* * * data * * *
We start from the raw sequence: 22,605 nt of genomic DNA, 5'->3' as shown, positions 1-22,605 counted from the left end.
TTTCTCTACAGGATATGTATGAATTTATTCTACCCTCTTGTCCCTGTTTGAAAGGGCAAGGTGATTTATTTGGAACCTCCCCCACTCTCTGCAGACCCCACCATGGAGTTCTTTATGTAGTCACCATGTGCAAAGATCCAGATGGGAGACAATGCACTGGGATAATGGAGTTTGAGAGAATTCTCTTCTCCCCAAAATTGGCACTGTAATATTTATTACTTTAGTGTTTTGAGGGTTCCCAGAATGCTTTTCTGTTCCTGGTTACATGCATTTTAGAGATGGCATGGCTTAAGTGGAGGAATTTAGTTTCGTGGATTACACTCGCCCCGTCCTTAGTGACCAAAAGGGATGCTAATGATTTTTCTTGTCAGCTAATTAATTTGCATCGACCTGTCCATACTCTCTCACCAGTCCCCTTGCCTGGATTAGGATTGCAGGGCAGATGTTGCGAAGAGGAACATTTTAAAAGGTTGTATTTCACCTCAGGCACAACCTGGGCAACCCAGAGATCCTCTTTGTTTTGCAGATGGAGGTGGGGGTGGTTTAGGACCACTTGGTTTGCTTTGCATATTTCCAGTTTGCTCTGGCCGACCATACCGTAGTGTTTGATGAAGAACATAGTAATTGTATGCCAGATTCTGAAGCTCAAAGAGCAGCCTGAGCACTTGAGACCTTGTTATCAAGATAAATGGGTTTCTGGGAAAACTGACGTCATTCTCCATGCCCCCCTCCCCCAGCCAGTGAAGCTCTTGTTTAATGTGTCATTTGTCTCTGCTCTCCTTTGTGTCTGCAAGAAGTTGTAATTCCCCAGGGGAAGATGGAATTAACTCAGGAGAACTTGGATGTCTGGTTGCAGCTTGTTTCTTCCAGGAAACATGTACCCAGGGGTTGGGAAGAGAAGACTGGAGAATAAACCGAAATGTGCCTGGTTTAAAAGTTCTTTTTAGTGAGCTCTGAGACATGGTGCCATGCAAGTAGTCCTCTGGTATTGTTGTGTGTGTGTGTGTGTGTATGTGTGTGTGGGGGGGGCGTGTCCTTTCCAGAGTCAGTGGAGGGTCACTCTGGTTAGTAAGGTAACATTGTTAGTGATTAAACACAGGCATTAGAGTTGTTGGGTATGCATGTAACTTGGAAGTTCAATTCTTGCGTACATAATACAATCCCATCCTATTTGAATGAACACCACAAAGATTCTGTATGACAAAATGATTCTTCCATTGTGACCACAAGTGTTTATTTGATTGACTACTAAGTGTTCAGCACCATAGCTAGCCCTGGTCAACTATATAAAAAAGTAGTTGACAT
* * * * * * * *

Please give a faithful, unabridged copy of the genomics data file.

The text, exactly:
We start from the raw sequence: 22,605 nt of genomic DNA, 5'->3' as shown, positions 1-22,605 counted from the left end.
TTTCTCTACAGGATATGTATGAATTTATTCTACCCTCTTGTCCCTGTTTGAAAGGGCAAGGTGATTTATTTGGAACCTCCCCCACTCTCTGCAGACCCCACCATGGAGTTCTTTATGTAGTCACCATGTGCAAAGATCCAGATGGGAGACAATGCACTGGGATAATGGAGTTTGAGAGAATTCTCTTCTCCCCAAAATTGGCACTGTAATATTTATTACTTTAGTGTTTTGAGGGTTCCCAGAATGCTTTTCTGTTCCTGGTTACATGCATTTTAGAGATGGCATGGCTTAAGTGGAGGAATTTAGTTTCGTGGATTACACTCGCCCCGTCCTTAGTGACCAAAAGGGATGCTAATGATTTTTCTTGTCAGCTAATTAATTTGCATCGACCTGTCCATACTCTCTCACCAGTCCCCTTGCCTGGATTAGGATTGCAGGGCAGATGTTGCGAAGAGGAACATTTTAAAAGGTTGTATTTCACCTCAGGCACAACCTGGGCAACCCAGAGATCCTCTTTGTTTTGCAGATGGAGGTGGGGGTGGTTTAGGACCACTTGGTTTGCTTTGCATATTTCCAGTTTGCTCTGGCCGACCATACCGTAGTGTTTGATGAAGAACATAGTAATTGTATGCCAGATTCTGAAGCTCAAAGAGCAGCCTGAGCACTTGAGACCTTGTTATCAAGATAAATGGGTTTCTGGGAAAACTGACGTCATTCTCCATGCCCCCCTCCCCCAGCCAGTGAAGCTCTTGTTTAATGTGTCATTTGTCTCTGCTCTCCTTTGTGTCTGCAAGAAGTTGTAATTCCCCAGGGGAAGATGGAATTAACTCAGGAGAACTTGGATGTCTGGTTGCAGCTTGTTTCTTCCAGGAAACATGTACCCAGGGGTTGGGAAGAGAAGACTGGAGAATAAACCGAAATGTGCCTGGTTTAAAAGTTCTTTTTAGTGAGCTCTGAGACATGGTGCCATGCAAGTAGTCCTCTGGTATTGTTGTGTGTGTGTGTGTGTGTATGTGTGTGTGGGGGGGGCGTGTCCTTTCCAGAGTCAGTGGAGGGTCACTCTGGTTAGTAAGGTAACATTGTTAGTGATTAAACACAGGCATTAGAGTTGTTGGGTATGCATGTAACTTGGAAGTTCAATTCTTGCGTACATAATACAATCCCATCCTATTTGAATGAACACCACAAAGATTCTGTATGACAAAATGATTCTTCCATTGTGACCACAAGTGTTTATTTGATTGACTACTAAGTGTTCAGCACCATAGCTAGCCCTGGTCAACTATATAAAAAAGTAGTTGACAT